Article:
The Shekel Rally Keeps Going
The Bank of Israel's foreign currency purchase program appears to be insufficient to control the currency rally
Published by Gloria Zambelli. .Exchange rate Dollar Trade balance IMF Exchange rates
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The strength that the Israeli currency, the shekel, holds in the international landscape, is currently well known. Specifically in the last few years, the currency has always managed to maintain its resilience on forex markets, despite the cyclical re-emergence of the Arab-Israeli conflict1 and a political stalemate that lasted two years; during this period, four general elections were necessary to arrive, last June, at the formation of the new executive led by Naftali Bennett.
Looking at the effective exchange rate of the last year, after the fall experienced in January, a progressive strengthening trend can be noticed: this dynamics has brought the shekel to exceed, in the current month, the high levels of the beginning of the year.
Looking instead at bilateral exchange rates, in recent days the Israeli currency has newly strengthened against the euro, surpassing the highs of last January; on the contrary, we can find a weakening against the dollar, related to the bull trend of the greenback.
Bank of Israel's choices
As reported in a previous article, in recent months the excessive tendency of the currency to appreciate had already alarmed the Bank of Israel (BOI) which, with the aim of counterbalancing this strengthening, had launched in January a new phase of foreign currency purchases amounting to $30 billion over the year. Despite the fact that the central bank's move had an immediate impact on currency markets, the structural tendency of the shekel to appreciate progressively re-emerged in the following months.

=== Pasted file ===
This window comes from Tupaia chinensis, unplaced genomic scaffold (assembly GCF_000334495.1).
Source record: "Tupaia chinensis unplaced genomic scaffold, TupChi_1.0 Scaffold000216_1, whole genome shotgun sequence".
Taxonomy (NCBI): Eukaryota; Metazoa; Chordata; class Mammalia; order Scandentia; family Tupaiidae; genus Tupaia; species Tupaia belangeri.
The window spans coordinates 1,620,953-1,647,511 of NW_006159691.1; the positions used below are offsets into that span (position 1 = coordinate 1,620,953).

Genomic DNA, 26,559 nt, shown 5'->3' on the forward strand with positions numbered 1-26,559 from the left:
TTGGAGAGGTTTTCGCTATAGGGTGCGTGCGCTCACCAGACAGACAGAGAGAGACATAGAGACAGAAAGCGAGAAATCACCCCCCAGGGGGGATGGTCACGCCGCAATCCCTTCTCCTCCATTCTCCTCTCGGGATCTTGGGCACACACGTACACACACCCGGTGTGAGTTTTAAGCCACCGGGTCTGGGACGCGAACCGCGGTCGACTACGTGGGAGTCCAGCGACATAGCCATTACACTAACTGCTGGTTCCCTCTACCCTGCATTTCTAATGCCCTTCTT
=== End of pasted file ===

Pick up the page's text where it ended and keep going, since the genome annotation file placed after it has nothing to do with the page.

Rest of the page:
After purchasing, in the first six months of 2021, more than 80% of the stock announced at the beginning of the year, in July the Bank of Israel's monthly purchases drastically dropped to $500 million - an element that partly explains the significant strengthening of the effective exchange rate during the last few weeks (+2.2% between the end of July and mid-August).
As can be seen from the chart above, the acceleration in the growth path of Israeli foreign exchange reserves began as early as 2020; according to statements from the central bank , last July the threshold of $201 billion was exceeded. In the face of interest rates still low and maintained at 0.1%, it is clear that intervention on FX markets appears to be the primary method to curb the appreciation of the shekel.
Despite legitimate concerns about the impact that the strengthening of the currency could have on exports and the country's economy, according to IMF forecasts (World Economic Outlook, April 2021), the Israeli current account balance should continue to remain in positive territory in the coming years: although slightly down from the 4.9% reported for 2020, it is expected to reach 4.1% in 2021. As for gross domestic product, the IMF forecasts a growth of 5% for the current year, which would therefore lead to a more than complete recovery compared to the 2.4% fall recorded in 2020.
1. See the article "Forex markets respond quietly to new crisis between Israel and Palestine".